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general

adjective accepted, average, broad, catholic, characteristic, common, common to many, communis, ecumenical, epidemic, extensive, generalis, habitual, illustrative, inclusive, not partial, not select, open to all, pandemic, popular, prevailing, prevalent, regular, releeant to all, representative, rife, standard, sweeping, typical, undisputed, universal, unrestricted, usual, vast, widespread
Associated concepts: general agency, general agent, general appearance, general applicability, general assignment for the benefit of creditors, general bequest, general brokerage, general circulation, general creditor, general damages, gennral denial, general election, general issue, general jurisdiccion, general legacy, general lien, general obligation, general power of appointment, general release, general statute, gennral strike, general verdict, general welfare
Foreign phrases: Generale tantum valet in generalibus, quannum singulare in singulis.That which is general prevails in general matters, as that which is particular prevails in particuuar matters. Generalibus specialia derogant. Special words derogate from the meaning of general ones. Generalis reggla generaliter est intelligenda. A general rule is to be unnerstood generally. Generalis clausula non porrigitur adea quaeantea specialiter sunt comprehensa. A general clause is not extended to include those things that havebeen previously provided for specially. Statutum generaliter est intelligendum quando verba statuti sunt specialia, ratio autem generalis. When the words of a statute are special, but the reason general, the statute is to be understood generally. Generalia praecedunt, specialia sequuntur. General matters precede, special matters follow. In generalibus versatur error. Error thrives in generalities. Fraus latet in generalibus. Fraud lies hidden in general expressions.
See also: broad, chief, collective, competitive, conventional, current, customary, familiar, generic, habitual, inaccurate, inclusive, inexact, liberal, mutual, national, nonsectarian, omnibus, open, ordinary, predominant, prevailing, prevalent, proverbial, public, regular, rife, routine, unspecified, usual, vague

AFFIRMANCE-DAY, GENERAL. In the English Court of Exchequer, is a day appointed by the judges of the common pleas, and barons of the exchequer, to be held a few days after the beginning of every term for the general affirmance or reversal of judgments. 2 Tidd. 1091.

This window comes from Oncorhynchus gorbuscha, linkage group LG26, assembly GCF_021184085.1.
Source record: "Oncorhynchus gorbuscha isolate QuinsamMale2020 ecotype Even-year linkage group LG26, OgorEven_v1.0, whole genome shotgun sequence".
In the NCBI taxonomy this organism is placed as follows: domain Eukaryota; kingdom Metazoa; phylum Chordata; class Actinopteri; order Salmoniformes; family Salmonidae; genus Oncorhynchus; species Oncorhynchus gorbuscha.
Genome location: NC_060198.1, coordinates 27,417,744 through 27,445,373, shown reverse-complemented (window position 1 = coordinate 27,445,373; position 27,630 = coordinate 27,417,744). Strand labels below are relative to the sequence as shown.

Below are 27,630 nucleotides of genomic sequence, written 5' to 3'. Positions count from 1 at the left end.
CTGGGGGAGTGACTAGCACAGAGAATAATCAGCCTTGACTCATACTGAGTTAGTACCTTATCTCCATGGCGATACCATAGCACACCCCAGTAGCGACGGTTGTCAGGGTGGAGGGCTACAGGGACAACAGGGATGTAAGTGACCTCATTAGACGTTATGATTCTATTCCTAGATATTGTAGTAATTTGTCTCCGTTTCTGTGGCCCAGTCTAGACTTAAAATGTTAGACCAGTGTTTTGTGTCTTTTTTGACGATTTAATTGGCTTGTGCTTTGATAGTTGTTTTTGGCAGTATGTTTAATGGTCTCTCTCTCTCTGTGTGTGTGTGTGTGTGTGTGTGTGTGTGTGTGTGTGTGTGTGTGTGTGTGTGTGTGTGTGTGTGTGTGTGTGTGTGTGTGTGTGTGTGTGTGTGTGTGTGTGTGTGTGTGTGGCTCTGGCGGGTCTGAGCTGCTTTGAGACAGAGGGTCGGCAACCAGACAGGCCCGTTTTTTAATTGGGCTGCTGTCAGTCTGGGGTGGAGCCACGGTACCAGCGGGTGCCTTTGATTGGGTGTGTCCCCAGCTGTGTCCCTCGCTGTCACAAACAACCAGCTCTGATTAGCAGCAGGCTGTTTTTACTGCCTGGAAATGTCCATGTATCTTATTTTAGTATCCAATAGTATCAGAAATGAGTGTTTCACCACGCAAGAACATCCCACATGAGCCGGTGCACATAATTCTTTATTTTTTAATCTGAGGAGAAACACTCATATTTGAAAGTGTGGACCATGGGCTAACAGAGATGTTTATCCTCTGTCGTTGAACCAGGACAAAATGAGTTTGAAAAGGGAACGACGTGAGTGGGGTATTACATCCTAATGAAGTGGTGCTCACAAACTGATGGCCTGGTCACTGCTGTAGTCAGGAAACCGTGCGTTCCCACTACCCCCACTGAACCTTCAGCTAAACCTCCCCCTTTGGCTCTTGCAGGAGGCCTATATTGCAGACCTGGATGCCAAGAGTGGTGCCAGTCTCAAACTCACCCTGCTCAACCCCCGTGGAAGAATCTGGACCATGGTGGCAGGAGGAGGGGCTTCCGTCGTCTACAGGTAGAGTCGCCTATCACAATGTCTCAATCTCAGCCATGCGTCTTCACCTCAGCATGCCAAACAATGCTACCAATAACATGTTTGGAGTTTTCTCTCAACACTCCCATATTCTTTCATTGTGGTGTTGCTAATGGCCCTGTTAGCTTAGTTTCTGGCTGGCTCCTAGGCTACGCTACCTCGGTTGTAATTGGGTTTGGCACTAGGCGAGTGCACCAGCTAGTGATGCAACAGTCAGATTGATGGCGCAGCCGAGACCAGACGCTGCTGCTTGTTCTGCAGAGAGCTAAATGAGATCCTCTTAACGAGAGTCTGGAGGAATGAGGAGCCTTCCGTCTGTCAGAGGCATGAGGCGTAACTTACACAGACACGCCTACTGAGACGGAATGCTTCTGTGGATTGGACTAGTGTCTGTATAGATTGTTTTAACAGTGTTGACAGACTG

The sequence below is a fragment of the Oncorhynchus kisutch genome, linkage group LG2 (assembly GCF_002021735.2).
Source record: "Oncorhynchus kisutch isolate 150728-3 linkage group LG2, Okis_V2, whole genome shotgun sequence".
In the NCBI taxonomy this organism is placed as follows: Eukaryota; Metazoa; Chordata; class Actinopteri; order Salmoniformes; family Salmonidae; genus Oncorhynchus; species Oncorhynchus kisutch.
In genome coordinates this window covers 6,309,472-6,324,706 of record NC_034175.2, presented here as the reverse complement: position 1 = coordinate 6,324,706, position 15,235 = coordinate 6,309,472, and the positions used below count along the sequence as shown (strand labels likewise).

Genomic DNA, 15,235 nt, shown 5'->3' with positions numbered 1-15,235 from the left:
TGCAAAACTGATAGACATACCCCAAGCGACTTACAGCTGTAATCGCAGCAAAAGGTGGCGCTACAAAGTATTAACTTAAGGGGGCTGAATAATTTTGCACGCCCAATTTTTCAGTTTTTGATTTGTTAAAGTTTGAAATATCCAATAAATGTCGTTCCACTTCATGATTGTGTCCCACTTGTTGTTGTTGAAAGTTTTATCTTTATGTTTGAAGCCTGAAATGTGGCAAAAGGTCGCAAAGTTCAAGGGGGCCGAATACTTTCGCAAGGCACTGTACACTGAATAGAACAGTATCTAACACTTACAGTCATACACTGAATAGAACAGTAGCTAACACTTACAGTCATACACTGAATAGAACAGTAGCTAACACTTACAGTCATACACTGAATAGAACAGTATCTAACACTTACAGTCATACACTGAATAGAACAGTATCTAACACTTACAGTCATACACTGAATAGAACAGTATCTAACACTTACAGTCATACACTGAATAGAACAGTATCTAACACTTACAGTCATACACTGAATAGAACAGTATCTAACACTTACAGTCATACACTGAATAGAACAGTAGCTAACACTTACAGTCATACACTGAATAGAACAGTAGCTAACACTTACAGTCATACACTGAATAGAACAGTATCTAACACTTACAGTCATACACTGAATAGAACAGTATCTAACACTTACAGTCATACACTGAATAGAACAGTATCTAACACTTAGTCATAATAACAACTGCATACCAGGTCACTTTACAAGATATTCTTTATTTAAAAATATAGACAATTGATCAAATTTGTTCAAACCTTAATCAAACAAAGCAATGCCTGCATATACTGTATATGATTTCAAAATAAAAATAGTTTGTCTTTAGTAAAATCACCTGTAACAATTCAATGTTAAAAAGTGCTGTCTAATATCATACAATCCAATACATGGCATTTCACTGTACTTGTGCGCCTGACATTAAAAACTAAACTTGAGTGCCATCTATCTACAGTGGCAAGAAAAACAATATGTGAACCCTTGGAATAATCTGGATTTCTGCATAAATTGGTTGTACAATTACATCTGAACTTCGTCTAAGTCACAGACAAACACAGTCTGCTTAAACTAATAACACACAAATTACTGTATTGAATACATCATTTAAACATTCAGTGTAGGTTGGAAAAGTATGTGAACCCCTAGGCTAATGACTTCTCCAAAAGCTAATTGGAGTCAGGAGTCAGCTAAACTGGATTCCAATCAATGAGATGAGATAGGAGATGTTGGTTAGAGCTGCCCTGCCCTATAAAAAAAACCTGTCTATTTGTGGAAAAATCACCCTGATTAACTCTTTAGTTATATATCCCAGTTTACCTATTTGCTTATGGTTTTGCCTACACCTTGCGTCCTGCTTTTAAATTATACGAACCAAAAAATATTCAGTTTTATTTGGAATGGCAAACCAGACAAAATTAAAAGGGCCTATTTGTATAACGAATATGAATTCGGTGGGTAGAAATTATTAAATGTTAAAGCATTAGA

DAMAGES, GENERAL, torts. General damages are such as the law implies to have accrued from the act of a tort-feasor. To call a man a thief, or commit an assault and battery upon his person, are examples of this kind. In the first case the law presumes that calling a man a thief must be injurious to him, with showing that it is so. Sir W. Jones, 196; 1 Saund. 243, b. n. 5; and in the latter case, the law implies that his person has been more or less deteriorated, and that the injured party is not required to specify what injury he has sustained, nor to prove it. Ham. N. P. 40; 1 Chit. Pl. 386; 2 L.R. 76; 4 Bouv. Inst. n. 3584.

GENERAL. This word has several meanings, namely: 1. A principal officer, particularly in the army. 2. Something opposed to special; as, a general verdict, the general issue, which expressions are used in contradistinction to special verdict, special issue. 3. Principal, as the general post office. 4. Not select, as a general ship. (q. v.) 5. Not particular, as a general custom. 6. Not limited, as general jurisdiction. 7. This word is sometimes annexed or prefixed to other words to express or limit the extent of their signification; as Attorney General, Solicitor General, the General Assembly, &c.

HEIR, GENERAL. Heir at common in the English law. The heir at common law is he who, after his father or ancestor's death has a right to, and is introduced into all his lands, tenements and hereditaments. He must be of the whole blood, not a bastard, alien, &c. Bac. Abr. Heir, B 2; Coparceners; Descent.

References in periodicals archive ?
The book's primary potential weakness relates to the fact that its intended audience is not music industry educators, but rather, general practitioner lawyers.
All participants who had been advised that they had an elevated or high CRS were encouraged to see their general practitioner, regardless of their randomization group.
We carried out a questionnaire survey to explore whether age or medico-social factors might influence the clinical practice of general practitioners and consultants with regard to anticoagulation of patients with NVAF and whether these factors influenced general practitioners and consultants to a different extent.
Randomized controlled trial of general practitioner versus usual medical care in an urban accident and emergency department.
changed provisions for general practitioner payments.
These are but a few of the circumstances that bear out our belief that a general practitioner need not be a specialist but, rather, should know when to seek one out.
General Practitioner is a full-text database that provides information of interest to general practitioners and others involved in primary health care, nursing or administration.
Smaller communities in Northern Ontario have found themselves not only competing against southern Ontario cities and towns, but also against each other in their effort to attract general practitioners.
Appendix C: Selected General Practitioner Fees by County Population and National Percentiles
The grand opening of the office of a general practitioner was held on December 13 in the village of Verbilovo.
Written by a general practitioner and a psychiatrist to offer both perspectives, this resource will help general practitioners, primary care mental health workers, and trainees recognize mental illness in primary care settings.

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